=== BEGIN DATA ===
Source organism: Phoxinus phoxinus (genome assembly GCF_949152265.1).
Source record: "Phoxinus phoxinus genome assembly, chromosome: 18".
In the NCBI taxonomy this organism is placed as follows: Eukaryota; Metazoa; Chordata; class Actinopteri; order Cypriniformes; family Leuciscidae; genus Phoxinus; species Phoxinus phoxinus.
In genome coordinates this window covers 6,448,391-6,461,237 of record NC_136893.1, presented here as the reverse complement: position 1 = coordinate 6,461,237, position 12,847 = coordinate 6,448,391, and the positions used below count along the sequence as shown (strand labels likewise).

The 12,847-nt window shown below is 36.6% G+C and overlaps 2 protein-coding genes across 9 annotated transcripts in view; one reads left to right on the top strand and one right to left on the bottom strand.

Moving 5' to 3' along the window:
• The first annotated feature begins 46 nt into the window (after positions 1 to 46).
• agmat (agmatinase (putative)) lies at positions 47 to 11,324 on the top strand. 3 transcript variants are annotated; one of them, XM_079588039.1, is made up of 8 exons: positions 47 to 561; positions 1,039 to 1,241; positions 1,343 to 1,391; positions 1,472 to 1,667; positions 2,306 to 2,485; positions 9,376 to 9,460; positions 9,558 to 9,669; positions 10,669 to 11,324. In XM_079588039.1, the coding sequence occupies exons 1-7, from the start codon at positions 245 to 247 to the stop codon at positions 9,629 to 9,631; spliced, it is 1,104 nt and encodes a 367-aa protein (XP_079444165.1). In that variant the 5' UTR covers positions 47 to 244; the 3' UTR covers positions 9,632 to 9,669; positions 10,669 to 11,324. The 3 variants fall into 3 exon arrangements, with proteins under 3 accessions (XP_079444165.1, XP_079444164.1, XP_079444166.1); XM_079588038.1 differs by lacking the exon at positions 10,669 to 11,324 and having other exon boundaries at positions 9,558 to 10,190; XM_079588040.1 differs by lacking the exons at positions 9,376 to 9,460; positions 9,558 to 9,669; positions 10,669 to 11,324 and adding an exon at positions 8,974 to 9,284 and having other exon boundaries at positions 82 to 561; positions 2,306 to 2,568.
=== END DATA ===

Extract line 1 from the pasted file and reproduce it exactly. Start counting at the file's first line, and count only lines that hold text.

Source organism: Phoxinus phoxinus (genome assembly GCF_949152265.1).